The private sector needs to cover 90 per cent of climate mitigation investment needs in emerging market and developing economies (EMDEs) excluding China, as public investment growth is projected to be limited, the IMF said in its latest Global Financial Stability Report.
“Yet, EMDEs face significant challenges in attracting private capital. Many have sub-investment-grade credit ratings, limiting their potential investor base and resulting in high financing costs. Even investment-grade-rated EMDEs may find it difficult to attract climate private finance due to several barriers,” it added.
Including China, private sector contribution could be 80 per cent of the total climate fund requirement, as China has significant domestic capability to generate such funds, the IMF said.
The International Energy Agency has estimated that by the end of 2030, climate mitigation investment needs will increase to about $2 trillion per year in EMDEs—about 40 per cent of global investment needs. The IMF said to achieve net zero greenhouse gas emissions by 2050, global gross climate mitigation investment will need to reach about $5 trillion annually by 2030.
An independent expert group by the G20, headed by N.K. Singh and Lawrence Summers, in their first report said multilateral development banks (MDBs) will need to increase their annual spending by $3 trillion by 2030, including $1.8 trillion for additional climate action and $1.2 trillion for achieving other sustainable development goals (SDGs).
The IMF said further structural policies are needed in EMDEs to mobilise domestic and international private climate finance, including structural reforms, strong climate policies and commitments, well-designed subsidies where fiscal space allows, and innovative financing approaches to phasing out coal.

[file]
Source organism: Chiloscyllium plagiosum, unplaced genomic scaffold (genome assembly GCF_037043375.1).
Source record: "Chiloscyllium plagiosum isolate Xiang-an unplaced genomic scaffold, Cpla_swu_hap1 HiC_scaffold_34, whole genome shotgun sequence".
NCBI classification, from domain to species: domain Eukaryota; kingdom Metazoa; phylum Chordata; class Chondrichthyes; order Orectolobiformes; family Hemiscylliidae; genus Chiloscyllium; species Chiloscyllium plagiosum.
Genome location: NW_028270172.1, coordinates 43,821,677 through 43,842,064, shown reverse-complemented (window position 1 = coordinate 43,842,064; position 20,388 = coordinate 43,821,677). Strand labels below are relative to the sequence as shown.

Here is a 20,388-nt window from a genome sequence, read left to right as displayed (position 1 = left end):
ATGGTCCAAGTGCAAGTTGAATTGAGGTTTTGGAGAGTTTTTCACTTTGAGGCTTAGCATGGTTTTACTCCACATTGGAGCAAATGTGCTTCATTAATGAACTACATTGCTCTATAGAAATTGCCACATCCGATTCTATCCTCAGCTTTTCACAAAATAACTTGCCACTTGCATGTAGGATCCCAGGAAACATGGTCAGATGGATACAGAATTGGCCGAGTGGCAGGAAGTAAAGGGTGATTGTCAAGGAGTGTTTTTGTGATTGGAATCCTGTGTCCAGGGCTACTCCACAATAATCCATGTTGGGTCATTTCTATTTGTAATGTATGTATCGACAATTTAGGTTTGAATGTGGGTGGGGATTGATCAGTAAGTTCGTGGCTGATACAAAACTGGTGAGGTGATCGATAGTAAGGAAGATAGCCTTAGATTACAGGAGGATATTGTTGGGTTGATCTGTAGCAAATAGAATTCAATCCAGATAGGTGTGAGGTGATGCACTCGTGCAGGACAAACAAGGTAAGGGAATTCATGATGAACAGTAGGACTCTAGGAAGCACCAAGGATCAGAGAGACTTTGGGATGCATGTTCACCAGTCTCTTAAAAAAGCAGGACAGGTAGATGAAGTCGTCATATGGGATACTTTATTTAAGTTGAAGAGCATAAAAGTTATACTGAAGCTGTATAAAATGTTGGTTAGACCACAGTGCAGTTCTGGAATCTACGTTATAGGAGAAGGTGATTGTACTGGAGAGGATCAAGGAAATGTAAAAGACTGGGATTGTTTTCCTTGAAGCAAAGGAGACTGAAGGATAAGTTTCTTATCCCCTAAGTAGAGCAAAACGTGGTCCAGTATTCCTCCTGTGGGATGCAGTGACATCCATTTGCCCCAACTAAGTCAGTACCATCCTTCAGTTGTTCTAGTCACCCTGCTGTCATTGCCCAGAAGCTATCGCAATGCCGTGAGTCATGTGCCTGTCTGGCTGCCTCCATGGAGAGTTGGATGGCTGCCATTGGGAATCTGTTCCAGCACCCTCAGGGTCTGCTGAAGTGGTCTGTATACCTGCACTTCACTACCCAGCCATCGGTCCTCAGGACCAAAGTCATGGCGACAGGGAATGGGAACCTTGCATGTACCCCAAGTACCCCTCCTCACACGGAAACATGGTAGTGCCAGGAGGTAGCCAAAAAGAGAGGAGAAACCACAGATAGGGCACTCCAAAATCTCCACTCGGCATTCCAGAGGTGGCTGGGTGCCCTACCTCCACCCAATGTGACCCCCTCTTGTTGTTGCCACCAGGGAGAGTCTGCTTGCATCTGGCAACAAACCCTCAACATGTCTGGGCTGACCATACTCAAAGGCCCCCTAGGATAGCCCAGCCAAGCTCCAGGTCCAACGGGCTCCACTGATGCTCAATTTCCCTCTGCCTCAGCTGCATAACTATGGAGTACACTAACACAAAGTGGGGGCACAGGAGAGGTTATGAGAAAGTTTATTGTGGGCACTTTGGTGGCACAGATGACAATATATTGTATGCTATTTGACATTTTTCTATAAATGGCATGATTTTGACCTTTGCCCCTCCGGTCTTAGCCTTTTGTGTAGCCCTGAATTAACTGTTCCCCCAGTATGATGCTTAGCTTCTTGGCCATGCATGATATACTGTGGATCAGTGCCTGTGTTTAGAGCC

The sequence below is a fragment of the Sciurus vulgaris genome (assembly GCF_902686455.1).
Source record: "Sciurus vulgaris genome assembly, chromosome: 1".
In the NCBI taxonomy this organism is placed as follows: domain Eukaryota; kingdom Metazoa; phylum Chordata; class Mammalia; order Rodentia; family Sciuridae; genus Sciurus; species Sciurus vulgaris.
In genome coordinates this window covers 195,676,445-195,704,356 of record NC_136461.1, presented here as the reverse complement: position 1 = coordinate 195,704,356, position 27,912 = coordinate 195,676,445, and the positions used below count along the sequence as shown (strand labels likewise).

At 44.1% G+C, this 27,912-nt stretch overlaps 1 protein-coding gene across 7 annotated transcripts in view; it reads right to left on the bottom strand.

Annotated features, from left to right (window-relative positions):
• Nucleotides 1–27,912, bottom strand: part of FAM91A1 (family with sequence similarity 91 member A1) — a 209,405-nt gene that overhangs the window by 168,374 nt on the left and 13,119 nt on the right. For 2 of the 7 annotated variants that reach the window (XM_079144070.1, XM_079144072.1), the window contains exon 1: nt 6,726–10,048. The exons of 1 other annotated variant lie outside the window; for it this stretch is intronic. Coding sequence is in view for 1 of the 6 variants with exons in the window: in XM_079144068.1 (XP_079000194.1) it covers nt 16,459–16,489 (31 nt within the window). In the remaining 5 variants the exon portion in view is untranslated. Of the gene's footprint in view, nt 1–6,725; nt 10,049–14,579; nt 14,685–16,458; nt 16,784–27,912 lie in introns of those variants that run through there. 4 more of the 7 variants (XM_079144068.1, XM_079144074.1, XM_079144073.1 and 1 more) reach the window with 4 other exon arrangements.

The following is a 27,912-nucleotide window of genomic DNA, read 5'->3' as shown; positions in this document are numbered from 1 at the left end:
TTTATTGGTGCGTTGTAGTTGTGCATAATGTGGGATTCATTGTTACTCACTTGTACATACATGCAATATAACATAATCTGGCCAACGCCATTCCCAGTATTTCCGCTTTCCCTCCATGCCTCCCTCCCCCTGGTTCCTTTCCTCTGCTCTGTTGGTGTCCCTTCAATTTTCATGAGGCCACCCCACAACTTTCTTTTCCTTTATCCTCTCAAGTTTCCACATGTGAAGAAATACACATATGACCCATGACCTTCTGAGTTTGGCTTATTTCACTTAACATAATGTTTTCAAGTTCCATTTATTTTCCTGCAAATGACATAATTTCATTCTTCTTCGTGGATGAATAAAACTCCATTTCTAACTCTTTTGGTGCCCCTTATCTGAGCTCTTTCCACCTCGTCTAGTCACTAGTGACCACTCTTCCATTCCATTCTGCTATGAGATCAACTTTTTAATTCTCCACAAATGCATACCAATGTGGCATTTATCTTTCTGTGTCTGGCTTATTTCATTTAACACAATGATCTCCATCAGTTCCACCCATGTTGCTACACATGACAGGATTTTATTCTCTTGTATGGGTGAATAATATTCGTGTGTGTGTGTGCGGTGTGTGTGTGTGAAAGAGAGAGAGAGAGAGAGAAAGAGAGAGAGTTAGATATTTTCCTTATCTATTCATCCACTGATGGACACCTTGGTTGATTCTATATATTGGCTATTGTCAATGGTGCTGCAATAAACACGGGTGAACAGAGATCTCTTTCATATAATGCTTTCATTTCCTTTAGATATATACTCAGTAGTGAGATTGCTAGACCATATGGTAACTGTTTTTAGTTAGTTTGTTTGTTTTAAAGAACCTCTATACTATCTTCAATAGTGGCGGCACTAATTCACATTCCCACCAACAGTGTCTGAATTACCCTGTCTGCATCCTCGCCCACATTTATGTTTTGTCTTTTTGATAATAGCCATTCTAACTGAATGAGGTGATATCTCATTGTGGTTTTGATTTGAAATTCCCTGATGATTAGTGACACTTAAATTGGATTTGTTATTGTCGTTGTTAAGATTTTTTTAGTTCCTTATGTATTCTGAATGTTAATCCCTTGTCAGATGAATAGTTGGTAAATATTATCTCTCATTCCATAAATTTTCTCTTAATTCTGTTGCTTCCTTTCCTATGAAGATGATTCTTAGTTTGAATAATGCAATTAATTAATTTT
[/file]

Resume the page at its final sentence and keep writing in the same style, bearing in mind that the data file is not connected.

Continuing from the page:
“High-quality, reliable, and comparable data are a prerequisite to assess and price risks and opportunities and thus make informed investment decisions. A weak climate information architecture increases the risks of ‘greenwashing’ (investments wrongly marketed or classified as climate-beneficial) and reduces market transparency,” it added.
The Fund said its Resilience and Sustainability Facility (RSF) can help catalyse private capital by enhancing a country’s capacity for climate investments with a combination of policy reforms, capacity development, and longer-term financing. “Through its convening power, the IMF can bring together governments, MDBs, and the private sector to foster the financing of much-needed climate investments. The IMF can help strengthen public financial and climate investment management to support the development of a pipeline of investable projects and provide capacity development to support the collection of high-quality, reliable, and comparable climate-related data,” it added.
Current methodologies of credit rating agencies do not reward middle- and lower-income countries that implement better climate policies, the IMF observed. “As long as this practice persists, the potential benefits of climate investments for credit ratings and thereby financing costs are limited,” it added.
The IMF said phasing out coal is necessary to reach climate goals, though it is challenging as many EMDEs highly depend on coal. “Phasing out coal-fired power plants in EMDEs implies significant costs in terms of decommissioning, retirement, and social adjustments. Net financial value of coal-fired power plants is lost when such plants are retired before their expected lifespan, as capital expenditures cannot be recovered,” it said.